Huang, H 2002, ‘Toward Constructivism for Adult Learners in Online Learning environments’, British journal of Education Technology, vol. 33, issue. 1 pp. 27-37 retrieved 17 August 2013.

I thought it was important to see how the students behaved in this new setting and learned a lot while also having a great time. Seeing students in a new setting allows teachers to bring what they have observed back into the classroom, ‘enhance their knowledge and develop new instructional practices’. (Borko, 2004)
Mentored students to get involved and achieve their best
Obtained new behavioral management strategies
Gained insight into the organization and procedures involved in the running of a camp
I gained experience at handling groups of students in the public

What I Achieved

My experience in Africa was different from any other I have had thus far. The greatest reason for this was that while I was in Africa, to everyone else I was considered the leading accomplished teacher. Even to all the staff at the school I was volunteering at I was considered to have the greatest pedagogical knowledge. This meant that I took up the leadership role and ran Professional Development sessions for the staff including ICT skills and teaching literacy. This gave me a wealth of experience in acting as leader covering AITSL standards 6.1 ‘Identify and plan professional learning needs’, 6.2 ‘Engage in professional learning and improve practice’ and 6.3 'Engage with colleagues and improve practice'.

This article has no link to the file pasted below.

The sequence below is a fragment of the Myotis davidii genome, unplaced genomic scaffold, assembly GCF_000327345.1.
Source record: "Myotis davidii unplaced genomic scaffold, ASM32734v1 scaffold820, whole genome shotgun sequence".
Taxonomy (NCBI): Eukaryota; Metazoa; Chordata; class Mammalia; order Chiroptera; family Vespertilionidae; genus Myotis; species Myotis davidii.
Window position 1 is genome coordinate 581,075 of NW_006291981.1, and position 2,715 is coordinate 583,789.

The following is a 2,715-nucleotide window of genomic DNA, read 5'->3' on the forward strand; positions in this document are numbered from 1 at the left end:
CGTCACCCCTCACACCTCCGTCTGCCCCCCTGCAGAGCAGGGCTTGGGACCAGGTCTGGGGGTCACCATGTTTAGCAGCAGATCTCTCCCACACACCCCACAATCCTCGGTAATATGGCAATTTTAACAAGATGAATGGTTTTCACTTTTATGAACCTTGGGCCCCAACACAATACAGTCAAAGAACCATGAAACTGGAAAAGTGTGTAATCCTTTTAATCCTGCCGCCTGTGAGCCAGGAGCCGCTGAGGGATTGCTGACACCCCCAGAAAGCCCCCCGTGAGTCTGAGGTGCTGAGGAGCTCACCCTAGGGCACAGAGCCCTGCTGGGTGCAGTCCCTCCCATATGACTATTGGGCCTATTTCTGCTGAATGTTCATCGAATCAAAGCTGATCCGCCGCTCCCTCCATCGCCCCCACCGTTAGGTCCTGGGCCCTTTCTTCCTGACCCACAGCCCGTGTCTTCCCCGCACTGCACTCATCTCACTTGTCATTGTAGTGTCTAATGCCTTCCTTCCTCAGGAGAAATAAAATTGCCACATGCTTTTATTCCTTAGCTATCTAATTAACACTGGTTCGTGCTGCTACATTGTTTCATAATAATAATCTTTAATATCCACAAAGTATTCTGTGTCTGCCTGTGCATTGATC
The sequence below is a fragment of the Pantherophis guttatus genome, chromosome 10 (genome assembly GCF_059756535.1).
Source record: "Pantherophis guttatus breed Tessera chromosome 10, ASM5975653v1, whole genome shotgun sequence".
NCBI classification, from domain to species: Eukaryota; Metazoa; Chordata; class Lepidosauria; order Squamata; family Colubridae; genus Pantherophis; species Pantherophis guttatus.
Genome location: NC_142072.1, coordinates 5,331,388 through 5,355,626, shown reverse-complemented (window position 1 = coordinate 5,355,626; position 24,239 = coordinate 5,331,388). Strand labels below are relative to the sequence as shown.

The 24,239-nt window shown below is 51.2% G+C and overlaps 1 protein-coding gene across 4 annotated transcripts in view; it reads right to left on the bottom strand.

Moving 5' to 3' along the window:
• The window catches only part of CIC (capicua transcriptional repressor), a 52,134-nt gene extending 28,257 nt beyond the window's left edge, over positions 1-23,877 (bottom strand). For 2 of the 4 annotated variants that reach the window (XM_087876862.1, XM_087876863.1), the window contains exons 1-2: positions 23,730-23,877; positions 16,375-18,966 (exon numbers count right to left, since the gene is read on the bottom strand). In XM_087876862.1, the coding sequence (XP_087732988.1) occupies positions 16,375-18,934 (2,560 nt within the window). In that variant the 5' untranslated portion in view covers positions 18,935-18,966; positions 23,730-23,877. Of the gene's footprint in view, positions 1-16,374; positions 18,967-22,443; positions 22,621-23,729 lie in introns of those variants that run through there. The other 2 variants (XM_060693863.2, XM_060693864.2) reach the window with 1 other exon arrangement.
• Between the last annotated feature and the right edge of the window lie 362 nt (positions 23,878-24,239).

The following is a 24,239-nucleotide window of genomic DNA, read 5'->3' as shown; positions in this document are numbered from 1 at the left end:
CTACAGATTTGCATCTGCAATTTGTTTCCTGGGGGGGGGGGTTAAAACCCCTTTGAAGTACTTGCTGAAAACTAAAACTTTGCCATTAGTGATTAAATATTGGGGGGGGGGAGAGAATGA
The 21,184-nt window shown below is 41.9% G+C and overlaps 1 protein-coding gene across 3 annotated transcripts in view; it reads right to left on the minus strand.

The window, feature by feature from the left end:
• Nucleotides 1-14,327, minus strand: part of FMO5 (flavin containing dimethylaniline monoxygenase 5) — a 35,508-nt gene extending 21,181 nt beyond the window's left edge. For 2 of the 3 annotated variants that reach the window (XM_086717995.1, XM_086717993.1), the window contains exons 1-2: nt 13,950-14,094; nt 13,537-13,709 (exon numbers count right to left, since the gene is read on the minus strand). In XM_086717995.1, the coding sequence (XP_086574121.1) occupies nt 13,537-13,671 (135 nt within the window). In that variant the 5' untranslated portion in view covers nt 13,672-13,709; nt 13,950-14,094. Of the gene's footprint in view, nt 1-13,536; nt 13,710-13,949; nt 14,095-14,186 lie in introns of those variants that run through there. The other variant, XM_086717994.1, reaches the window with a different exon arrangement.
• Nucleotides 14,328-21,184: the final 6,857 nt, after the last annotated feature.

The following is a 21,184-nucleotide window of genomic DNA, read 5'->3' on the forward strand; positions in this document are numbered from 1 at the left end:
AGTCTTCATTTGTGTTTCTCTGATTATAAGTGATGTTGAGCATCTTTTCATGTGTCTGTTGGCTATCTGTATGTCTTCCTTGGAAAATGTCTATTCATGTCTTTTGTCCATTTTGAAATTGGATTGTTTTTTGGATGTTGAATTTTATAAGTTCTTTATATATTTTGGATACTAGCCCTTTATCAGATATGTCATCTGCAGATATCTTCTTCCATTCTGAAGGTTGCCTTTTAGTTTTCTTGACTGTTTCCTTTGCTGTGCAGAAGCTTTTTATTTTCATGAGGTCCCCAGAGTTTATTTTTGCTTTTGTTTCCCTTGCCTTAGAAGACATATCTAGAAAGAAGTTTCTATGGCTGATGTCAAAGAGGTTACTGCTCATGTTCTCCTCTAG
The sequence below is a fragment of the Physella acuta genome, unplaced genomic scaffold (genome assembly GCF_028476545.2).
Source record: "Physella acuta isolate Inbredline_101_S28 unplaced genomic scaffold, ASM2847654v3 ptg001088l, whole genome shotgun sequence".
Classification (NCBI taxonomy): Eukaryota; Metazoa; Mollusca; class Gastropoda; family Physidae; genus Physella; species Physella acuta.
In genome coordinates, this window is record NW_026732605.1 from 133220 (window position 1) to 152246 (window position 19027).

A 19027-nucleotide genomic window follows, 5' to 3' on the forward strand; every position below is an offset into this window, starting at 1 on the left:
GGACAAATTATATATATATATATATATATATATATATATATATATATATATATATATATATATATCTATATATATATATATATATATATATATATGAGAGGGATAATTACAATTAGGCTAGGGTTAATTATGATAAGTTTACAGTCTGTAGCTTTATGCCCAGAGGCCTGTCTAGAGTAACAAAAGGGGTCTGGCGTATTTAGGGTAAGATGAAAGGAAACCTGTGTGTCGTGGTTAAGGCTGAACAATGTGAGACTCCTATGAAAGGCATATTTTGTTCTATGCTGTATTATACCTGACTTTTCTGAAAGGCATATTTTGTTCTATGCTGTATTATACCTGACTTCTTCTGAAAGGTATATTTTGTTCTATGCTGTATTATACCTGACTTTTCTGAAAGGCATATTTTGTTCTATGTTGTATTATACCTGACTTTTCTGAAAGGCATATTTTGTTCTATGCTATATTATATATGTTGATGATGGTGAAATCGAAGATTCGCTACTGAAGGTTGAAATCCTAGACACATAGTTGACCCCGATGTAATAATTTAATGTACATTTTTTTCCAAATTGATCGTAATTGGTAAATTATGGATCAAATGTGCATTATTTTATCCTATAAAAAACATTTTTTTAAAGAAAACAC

Running Professional Development
in Africa
These were two of his books I bought at the end of the PD semina
This PD helped me work towards achieving AITSL standard 6.3 ‘Engage with colleagues and improve practice’ because it was held in a discussion format and attending teachers were encouraged to seek and apply constructive feedback to work towards improving teaching practice. This PD also helped towards achieving AITSL Standard 6.4 ‘Apply professional learning and improve student learning’ because after attending the PD I applied some of the tips and techniques covered resulting in improved behavioral management practice.
Glen Pearsall gave a Professional Development session on classroom dynamics that had a strong focus on strategies to help deal with behavioral management issues. Some of the techniques he covered were as follows.
Waiting time
Strategic questioning
Effective feedback
Pivot words

One of the main strategies I took away from this PD was the use of pivot words. Pearsall, (2012) describes these as ‘key phrases that experienced teachers use to side-step irrelevant or distracting arguments from students’. Some of the examples he used where, ‘Nevertheless’, ‘that is not the issue right now’ and ‘that may be so’ which all quickly acknowledge the students argument and then turn it back onto the original issue. I personal tried some of these words during my rounds and found them very useful in not getting caught up in student’s side tracking the issue.
Pivot Words
Thank you for viewing my presentation
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By Nick Senior